|Número de publicación||US5583983 A|
|Tipo de publicación||Concesión|
|Número de solicitud||US 08/340,835|
|Fecha de publicación||10 Dic 1996|
|Fecha de presentación||17 Nov 1994|
|Fecha de prioridad||17 Nov 1994|
|Número de publicación||08340835, 340835, US 5583983 A, US 5583983A, US-A-5583983, US5583983 A, US5583983A|
|Inventores||Robert L. Schmitter|
|Cesionario original||Objectware, Inc.|
|Exportar cita||BiBTeX, EndNote, RefMan|
|Citas de patentes (4), Otras citas (4), Citada por (158), Clasificaciones (8), Eventos legales (9)|
|Enlaces externos: USPTO, Cesión de USPTO, Espacenet|
The commercial success of a software application can rely upon the ability to provide the application in several versions that are each suitable for a different operating system, e.g. "MICROSOFT WINDOWS", "UNIX", "MS-DOS", "APPLE MACINTOSH", and so on. For this reason, it is traditionally necessary to develop separate versions of a software application for each operating system from a single problem specification in order to obtain a commercial software product that will be useful to users of different operating systems.
A continuing trend in the field of software engineering is to allow the programmer to design applications at increasing levels of abstraction. The earliest "programs" were entered into a computer by a bit-level mechanism; such as toggle switches, punch cards, or paper tape; and the job of the programmer was to specify the bit-patterns corresponding to the machine-language instructions that would cause execution of the application. Then, as applications became more sophisticated, symbolic assembly languages were developed to enable the programmer to specify a program in terms of mnemonic codes that represented one or more machine-language steps.
The next level of abstraction was the development of high level languages, so that more complicated functions, constituting modules of assembly code, could be expressed in terms of single commands of a high level language. In order to execute a high-level program, the source code is first compiled to produce assembly code, and then the assembly code is translated into the machine code. Even with high-level languages, the desire for more sophisticated applications has surpassed the ability of a single programmer, or team of programmers, to produce the required quantity of code, or even to test and de-bug large-scale applications at the level of abstraction provided by high-level languages.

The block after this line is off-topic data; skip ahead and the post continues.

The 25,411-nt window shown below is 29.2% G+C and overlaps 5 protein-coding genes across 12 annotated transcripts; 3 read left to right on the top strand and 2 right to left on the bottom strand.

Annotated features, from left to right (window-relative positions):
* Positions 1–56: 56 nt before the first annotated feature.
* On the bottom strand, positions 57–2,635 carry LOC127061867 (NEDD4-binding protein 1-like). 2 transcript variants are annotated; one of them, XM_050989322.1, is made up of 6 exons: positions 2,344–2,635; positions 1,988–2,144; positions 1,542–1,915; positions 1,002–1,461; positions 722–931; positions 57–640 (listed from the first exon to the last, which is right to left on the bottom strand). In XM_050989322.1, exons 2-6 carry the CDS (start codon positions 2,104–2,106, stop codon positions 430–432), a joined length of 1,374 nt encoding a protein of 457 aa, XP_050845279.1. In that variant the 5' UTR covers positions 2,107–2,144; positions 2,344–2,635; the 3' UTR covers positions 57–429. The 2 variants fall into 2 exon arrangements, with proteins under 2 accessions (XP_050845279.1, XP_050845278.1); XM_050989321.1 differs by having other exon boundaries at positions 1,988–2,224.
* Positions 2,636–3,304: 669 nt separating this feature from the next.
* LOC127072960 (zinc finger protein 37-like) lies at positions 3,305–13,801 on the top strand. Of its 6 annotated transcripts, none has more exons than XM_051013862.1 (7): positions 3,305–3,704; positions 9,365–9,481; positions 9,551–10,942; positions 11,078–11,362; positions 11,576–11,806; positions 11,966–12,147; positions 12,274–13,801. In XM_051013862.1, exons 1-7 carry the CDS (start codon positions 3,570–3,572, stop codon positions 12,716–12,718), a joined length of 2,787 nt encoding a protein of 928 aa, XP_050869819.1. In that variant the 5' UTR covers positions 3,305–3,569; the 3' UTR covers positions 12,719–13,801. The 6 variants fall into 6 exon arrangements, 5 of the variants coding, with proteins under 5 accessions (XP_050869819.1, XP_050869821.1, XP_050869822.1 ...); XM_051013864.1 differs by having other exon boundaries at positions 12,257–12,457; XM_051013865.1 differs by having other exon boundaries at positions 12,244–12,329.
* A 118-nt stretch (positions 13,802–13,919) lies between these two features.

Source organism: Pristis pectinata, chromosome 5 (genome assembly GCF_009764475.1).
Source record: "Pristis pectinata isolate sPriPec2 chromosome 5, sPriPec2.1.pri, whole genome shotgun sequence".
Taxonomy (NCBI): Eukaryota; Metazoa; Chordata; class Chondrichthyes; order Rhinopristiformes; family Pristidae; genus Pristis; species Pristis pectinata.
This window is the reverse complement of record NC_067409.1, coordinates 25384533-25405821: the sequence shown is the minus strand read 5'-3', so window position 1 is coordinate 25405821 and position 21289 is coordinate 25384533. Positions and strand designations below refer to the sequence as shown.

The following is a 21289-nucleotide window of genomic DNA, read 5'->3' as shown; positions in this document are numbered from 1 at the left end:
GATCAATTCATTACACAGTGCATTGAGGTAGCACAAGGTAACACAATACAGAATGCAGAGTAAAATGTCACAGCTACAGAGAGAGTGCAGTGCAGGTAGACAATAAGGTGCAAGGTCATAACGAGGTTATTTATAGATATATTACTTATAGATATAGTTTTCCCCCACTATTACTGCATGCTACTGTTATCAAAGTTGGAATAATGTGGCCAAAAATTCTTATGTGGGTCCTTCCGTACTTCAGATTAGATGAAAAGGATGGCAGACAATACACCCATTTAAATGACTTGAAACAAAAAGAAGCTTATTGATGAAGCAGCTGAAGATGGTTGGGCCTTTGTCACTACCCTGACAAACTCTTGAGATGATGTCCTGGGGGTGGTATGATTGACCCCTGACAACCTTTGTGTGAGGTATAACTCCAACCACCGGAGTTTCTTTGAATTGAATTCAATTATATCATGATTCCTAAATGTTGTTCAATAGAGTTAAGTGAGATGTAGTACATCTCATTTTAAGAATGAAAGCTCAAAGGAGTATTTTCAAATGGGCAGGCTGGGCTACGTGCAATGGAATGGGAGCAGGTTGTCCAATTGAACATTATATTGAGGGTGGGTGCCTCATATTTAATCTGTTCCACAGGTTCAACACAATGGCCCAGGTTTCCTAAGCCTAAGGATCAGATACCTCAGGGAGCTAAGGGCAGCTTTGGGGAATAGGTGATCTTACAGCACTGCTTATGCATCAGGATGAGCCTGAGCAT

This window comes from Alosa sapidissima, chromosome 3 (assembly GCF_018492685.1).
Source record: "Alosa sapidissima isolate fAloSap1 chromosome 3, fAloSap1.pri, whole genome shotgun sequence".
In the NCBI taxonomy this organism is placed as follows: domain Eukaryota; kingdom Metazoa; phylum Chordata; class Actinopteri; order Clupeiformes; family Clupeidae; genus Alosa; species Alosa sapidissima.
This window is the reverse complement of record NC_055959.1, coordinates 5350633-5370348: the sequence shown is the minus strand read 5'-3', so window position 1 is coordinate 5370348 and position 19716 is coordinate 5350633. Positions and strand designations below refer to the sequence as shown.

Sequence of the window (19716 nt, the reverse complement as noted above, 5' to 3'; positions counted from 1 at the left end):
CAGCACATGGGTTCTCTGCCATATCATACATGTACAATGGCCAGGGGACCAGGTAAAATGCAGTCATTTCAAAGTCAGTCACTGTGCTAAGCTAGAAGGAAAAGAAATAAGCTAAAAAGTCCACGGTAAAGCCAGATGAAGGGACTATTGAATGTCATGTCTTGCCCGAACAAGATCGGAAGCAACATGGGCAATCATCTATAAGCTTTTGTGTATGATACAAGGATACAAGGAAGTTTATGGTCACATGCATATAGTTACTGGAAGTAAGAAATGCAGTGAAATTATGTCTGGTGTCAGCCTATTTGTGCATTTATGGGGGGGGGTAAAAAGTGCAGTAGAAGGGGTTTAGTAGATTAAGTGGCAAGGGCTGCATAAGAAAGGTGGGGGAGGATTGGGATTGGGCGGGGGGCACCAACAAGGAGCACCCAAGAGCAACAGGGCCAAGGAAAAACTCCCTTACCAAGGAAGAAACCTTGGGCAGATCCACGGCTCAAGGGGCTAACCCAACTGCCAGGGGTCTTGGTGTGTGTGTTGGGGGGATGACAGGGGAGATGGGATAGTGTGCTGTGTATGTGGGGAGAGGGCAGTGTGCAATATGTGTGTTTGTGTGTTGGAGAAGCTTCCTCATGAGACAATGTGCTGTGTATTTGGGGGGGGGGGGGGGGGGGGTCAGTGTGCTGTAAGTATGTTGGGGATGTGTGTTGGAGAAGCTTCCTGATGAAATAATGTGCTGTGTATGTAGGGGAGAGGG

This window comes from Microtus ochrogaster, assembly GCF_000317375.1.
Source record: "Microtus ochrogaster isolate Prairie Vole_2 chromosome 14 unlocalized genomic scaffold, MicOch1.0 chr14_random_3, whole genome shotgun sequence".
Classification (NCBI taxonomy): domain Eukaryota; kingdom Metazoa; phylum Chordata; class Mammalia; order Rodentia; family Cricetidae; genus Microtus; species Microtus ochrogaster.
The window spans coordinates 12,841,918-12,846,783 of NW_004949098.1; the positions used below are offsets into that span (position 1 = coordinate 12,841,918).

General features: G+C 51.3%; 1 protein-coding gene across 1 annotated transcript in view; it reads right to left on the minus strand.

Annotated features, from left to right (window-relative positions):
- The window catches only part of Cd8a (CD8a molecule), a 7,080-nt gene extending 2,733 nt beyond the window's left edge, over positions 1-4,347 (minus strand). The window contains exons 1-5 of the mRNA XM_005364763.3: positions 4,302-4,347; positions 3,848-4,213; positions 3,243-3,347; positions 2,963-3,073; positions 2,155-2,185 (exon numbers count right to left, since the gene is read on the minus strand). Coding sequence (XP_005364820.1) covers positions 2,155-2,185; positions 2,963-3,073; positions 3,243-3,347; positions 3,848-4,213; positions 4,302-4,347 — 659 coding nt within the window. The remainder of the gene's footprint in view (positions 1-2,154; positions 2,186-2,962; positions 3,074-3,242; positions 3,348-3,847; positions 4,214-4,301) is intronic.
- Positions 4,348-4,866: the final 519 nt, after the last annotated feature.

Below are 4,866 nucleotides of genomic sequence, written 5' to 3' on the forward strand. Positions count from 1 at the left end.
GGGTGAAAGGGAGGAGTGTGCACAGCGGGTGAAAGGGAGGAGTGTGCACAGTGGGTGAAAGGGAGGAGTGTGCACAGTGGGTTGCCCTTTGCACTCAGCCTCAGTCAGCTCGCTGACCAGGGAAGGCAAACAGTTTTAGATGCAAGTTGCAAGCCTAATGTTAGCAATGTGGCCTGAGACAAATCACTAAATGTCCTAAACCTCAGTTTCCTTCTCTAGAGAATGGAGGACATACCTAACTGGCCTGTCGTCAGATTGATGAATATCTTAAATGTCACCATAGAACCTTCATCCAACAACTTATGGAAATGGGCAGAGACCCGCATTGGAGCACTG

Concurrent with the growth of high-level languages, certain routine procedures have been delegated to the operating systems of computers. For example, the presentation of information in a graphical user interface (GUI) does not require the application programmer to re-write the GUI routines for each application. Modern operating systems incorporate routines, e.g. for window display operations, that can be accessed by system calls from the application to the operating system. Such routine procedures that are provided by an operating system shall herein be referred to as native features of the operating system.
Object-oriented programming is gaining popularity as a software design technique for the development of complex applications. In the object-oriented paradigm, a library of basic functional units having their own code modules and data structures are linked together in accordance with the specification of a problem. Each of the functional units, or objects, is independently designed to communicate with other objects in a specified manner so that the programmer is merely required to specify abstract functional relationships among the selected objects, and the messages to be communicated among the objects, in order to produce an application. Additionally, general classes can be customized when needed to define a subclass. A subclass of a given class inherits particular characteristics from the classes from which it depends.
The computer system that is used in the creation of an object-oriented structure is herein referred to as a development environment. The development environment includes a library of objects, a set of tools for selecting objects from the library and for specifying functional or semantic inter-relations among the selected objects. The development environment must be compatible with the operating system of the computer within which the development environment is installed. The inherent necessity for an object-oriented development environment to function in the context of a particular operating system has hampered the ability of object-oriented programming to be a general technique for producing applications that are independent of the operating system of the development environment.